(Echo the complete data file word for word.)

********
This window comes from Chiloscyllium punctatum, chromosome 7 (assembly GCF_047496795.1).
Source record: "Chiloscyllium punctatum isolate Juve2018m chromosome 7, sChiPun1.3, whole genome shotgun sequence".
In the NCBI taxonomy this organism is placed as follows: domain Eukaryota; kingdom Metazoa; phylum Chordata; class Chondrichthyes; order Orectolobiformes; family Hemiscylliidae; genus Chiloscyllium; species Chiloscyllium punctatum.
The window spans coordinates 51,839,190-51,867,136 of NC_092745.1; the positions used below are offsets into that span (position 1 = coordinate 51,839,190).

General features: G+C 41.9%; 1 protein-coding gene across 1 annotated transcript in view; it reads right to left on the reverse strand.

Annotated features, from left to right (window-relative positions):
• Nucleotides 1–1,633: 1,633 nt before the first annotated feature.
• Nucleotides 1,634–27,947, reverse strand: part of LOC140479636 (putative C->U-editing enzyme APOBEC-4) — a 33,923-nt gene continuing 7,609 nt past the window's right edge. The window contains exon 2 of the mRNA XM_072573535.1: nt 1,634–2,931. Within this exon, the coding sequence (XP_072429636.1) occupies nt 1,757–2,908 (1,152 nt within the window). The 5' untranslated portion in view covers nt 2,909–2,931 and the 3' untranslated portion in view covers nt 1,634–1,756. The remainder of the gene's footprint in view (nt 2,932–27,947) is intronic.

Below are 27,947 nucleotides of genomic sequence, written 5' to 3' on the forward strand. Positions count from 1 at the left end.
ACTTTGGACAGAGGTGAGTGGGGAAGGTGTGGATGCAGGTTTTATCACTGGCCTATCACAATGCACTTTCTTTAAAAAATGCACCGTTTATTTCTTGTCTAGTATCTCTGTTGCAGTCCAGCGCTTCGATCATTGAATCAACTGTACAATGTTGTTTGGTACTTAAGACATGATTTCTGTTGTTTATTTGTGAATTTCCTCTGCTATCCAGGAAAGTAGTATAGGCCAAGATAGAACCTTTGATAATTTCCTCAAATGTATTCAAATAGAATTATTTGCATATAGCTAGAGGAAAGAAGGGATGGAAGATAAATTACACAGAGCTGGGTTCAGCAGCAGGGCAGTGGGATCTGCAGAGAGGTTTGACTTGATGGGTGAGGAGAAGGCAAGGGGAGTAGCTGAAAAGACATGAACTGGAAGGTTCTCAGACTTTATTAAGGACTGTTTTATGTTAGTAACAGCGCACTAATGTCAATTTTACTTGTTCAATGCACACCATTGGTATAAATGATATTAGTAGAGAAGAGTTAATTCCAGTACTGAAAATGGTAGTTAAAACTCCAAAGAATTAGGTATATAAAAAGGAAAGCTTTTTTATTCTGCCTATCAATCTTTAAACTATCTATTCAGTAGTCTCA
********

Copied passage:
This window comes from Chiloscyllium punctatum, chromosome 7 (assembly GCF_047496795.1).
Source record: "Chiloscyllium punctatum isolate Juve2018m chromosome 7, sChiPun1.3, whole genome shotgun sequence".
In the NCBI taxonomy this organism is placed as follows: domain Eukaryota; kingdom Metazoa; phylum Chordata; class Chondrichthyes; order Orectolobiformes; family Hemiscylliidae; genus Chiloscyllium; species Chiloscyllium punctatum.
The window spans coordinates 51,839,190-51,867,136 of NC_092745.1; the positions used below are offsets into that span (position 1 = coordinate 51,839,190).

General features: G+C 41.9%; 1 protein-coding gene across 1 annotated transcript in view; it reads right to left on the reverse strand.

Annotated features, from left to right (window-relative positions):
• Nucleotides 1–1,633: 1,633 nt before the first annotated feature.
• Nucleotides 1,634–27,947, reverse strand: part of LOC140479636 (putative C->U-editing enzyme APOBEC-4) — a 33,923-nt gene continuing 7,609 nt past the window's right edge. The window contains exon 2 of the mRNA XM_072573535.1: nt 1,634–2,931. Within this exon, the coding sequence (XP_072429636.1) occupies nt 1,757–2,908 (1,152 nt within the window). The 5' untranslated portion in view covers nt 2,909–2,931 and the 3' untranslated portion in view covers nt 1,634–1,756. The remainder of the gene's footprint in view (nt 2,932–27,947) is intronic.

Below are 27,947 nucleotides of genomic sequence, written 5' to 3' on the forward strand. Positions count from 1 at the left end.
ACTTTGGACAGAGGTGAGTGGGGAAGGTGTGGATGCAGGTTTTATCACTGGCCTATCACAATGCACTTTCTTTAAAAAATGCACCGTTTATTTCTTGTCTAGTATCTCTGTTGCAGTCCAGCGCTTCGATCATTGAATCAACTGTACAATGTTGTTTGGTACTTAAGACATGATTTCTGTTGTTTATTTGTGAATTTCCTCTGCTATCCAGGAAAGTAGTATAGGCCAAGATAGAACCTTTGATAATTTCCTCAAATGTATTCAAATAGAATTATTTGCATATAGCTAGAGGAAAGAAGGGATGGAAGATAAATTACACAGAGCTGGGTTCAGCAGCAGGGCAGTGGGATCTGCAGAGAGGTTTGACTTGATGGGTGAGGAGAAGGCAAGGGGAGTAGCTGAAAAGACATGAACTGGAAGGTTCTCAGACTTTATTAAGGACTGTTTTATGTTAGTAACAGCGCACTAATGTCAATTTTACTTGTTCAATGCACACCATTGGTATAAATGATATTAGTAGAGAAGAGTTAATTCCAGTACTGAAAATGGTAGTTAAAACTCCAAAGAATTAGGTATATAAAAAGGAAAGCTTTTTTATTCTGCCTATCAATCTTTAAACTATCTATTCAGTAGTCTCA